Most air-delivered ordnance vehicles are provided with safing and arming devices enclosed therein for maintaining the ordnance vehicle in a normally safe mode and for arming the vehicle in response to a predetermined stimulus. The safing and arming device may be one of a number of conventional devices which 'cause the vehicle to become armed in response to the length of travel through the air or the centrifugal force created during flight due to the spin imparted to the projectile. Further, fuze devices have been developed which delay the arming of an aerial ordnance vehicle for a predetermined time after target impact.

All of these devices, however, suffer from a similar problem. Accidental drop of a weapon containing arming devices of the type mentioned hereinabove during handling of the weapon often result in dangerous deformation of the explosive element contained within the arming device. Such accidental deformation often resulted in the weapon containing the arming device to attain an armed configuration thereby giving rise to a dangerous situation to personnel in the immediate vicinity. Another problem arises in the use of weapons including arming devices which are adapted to prevent actuation of the device until after target impact. Oftentimes, the target impact will deform the arming device so as to render the weapon impotent.

SUMMARY OF THE INVENTION Accordingly, one object of this invention is to provide a new and improved arming assembly for aerial ordnance.

Another object of the invention is the provision of a new and .improved arming assembly which is highly resistant to impact shock forces.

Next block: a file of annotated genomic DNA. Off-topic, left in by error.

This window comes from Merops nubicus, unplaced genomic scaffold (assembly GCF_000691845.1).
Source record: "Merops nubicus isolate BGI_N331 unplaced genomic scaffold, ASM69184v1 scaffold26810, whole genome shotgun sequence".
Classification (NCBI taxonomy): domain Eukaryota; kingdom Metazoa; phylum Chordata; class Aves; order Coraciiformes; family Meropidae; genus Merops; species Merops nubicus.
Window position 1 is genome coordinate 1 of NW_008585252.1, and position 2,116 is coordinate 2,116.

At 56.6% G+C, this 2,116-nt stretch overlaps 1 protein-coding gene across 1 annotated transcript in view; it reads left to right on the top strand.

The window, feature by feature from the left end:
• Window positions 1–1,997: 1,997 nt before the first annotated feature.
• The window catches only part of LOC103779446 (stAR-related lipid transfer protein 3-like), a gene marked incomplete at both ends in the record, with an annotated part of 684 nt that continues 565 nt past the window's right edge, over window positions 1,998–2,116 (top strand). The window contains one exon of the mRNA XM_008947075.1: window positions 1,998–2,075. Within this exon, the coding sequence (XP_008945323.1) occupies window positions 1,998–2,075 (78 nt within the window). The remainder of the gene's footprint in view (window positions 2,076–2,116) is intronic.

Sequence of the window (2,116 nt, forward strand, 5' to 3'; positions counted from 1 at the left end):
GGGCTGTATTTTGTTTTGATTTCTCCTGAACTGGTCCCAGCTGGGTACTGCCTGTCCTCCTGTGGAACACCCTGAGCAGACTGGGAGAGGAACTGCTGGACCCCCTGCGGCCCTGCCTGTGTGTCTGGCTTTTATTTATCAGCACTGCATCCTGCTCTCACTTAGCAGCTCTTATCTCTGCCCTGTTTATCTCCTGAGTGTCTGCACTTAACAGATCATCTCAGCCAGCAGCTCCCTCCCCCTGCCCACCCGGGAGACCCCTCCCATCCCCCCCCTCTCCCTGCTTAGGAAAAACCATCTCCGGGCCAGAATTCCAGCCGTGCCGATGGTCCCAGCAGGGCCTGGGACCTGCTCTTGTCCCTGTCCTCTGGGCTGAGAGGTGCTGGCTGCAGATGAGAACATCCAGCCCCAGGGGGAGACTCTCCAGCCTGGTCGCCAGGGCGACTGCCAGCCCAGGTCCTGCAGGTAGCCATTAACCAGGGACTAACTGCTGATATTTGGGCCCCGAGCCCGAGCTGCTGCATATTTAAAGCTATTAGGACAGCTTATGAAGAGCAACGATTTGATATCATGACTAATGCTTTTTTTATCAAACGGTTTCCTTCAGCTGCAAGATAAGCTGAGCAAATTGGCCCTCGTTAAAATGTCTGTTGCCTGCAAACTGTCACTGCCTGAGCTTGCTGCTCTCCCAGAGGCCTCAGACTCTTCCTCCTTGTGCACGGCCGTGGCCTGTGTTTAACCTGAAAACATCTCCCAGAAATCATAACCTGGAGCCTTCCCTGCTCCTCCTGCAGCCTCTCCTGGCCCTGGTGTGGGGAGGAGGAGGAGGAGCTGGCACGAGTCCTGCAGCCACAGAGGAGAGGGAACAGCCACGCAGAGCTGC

Still another object of the present invention is to provide a new and improved attachment for an arming device which will render that device relatively impervious to shock.

Briefly, in accordance with one embodiment of this invention, these and other objects are attained by providing an arming device which is normally positioned in the nose of an air-delivered ordnance vehicle with a collar member having. a configurationand formed of a material which will pr event serious deformation of the arming device upon impact.

BRIEF DESCRIPTION OF THE DRAWING A more complete appreciation of the invention and many of the attendant advantages thereof will be readily appreciated as the same becomes better understood by reference to thefollowing detailed description when considered in connection with the accompanyingdrawing wherein:

- The FIGURE is a side view in sectionof an arming assembly according to the present invention.-